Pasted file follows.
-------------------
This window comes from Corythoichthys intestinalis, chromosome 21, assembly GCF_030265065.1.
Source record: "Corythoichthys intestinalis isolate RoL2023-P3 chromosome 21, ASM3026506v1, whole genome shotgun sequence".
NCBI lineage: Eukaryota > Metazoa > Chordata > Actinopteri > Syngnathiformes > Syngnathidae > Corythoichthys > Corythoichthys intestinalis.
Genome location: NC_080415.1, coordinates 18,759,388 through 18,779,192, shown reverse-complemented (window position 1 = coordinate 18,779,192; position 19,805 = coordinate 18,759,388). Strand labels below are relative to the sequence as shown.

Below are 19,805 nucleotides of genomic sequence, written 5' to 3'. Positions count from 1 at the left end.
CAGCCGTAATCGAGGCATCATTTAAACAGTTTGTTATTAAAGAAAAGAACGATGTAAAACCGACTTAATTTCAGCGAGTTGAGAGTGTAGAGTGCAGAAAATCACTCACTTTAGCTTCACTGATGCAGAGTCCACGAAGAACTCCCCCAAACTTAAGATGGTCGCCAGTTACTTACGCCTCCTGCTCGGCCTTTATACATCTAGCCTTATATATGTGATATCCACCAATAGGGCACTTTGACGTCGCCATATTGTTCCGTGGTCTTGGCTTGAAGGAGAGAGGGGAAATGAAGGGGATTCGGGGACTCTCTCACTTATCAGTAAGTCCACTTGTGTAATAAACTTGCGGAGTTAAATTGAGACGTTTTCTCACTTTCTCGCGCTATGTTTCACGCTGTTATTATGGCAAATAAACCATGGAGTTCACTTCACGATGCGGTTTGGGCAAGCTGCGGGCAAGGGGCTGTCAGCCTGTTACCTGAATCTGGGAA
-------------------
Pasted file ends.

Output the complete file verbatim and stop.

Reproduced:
This window comes from Corythoichthys intestinalis, chromosome 21, assembly GCF_030265065.1.
Source record: "Corythoichthys intestinalis isolate RoL2023-P3 chromosome 21, ASM3026506v1, whole genome shotgun sequence".
NCBI lineage: Eukaryota > Metazoa > Chordata > Actinopteri > Syngnathiformes > Syngnathidae > Corythoichthys > Corythoichthys intestinalis.
Genome location: NC_080415.1, coordinates 18,759,388 through 18,779,192, shown reverse-complemented (window position 1 = coordinate 18,779,192; position 19,805 = coordinate 18,759,388). Strand labels below are relative to the sequence as shown.

Below are 19,805 nucleotides of genomic sequence, written 5' to 3'. Positions count from 1 at the left end.
CAGCCGTAATCGAGGCATCATTTAAACAGTTTGTTATTAAAGAAAAGAACGATGTAAAACCGACTTAATTTCAGCGAGTTGAGAGTGTAGAGTGCAGAAAATCACTCACTTTAGCTTCACTGATGCAGAGTCCACGAAGAACTCCCCCAAACTTAAGATGGTCGCCAGTTACTTACGCCTCCTGCTCGGCCTTTATACATCTAGCCTTATATATGTGATATCCACCAATAGGGCACTTTGACGTCGCCATATTGTTCCGTGGTCTTGGCTTGAAGGAGAGAGGGGAAATGAAGGGGATTCGGGGACTCTCTCACTTATCAGTAAGTCCACTTGTGTAATAAACTTGCGGAGTTAAATTGAGACGTTTTCTCACTTTCTCGCGCTATGTTTCACGCTGTTATTATGGCAAATAAACCATGGAGTTCACTTCACGATGCGGTTTGGGCAAGCTGCGGGCAAGGGGCTGTCAGCCTGTTACCTGAATCTGGGAA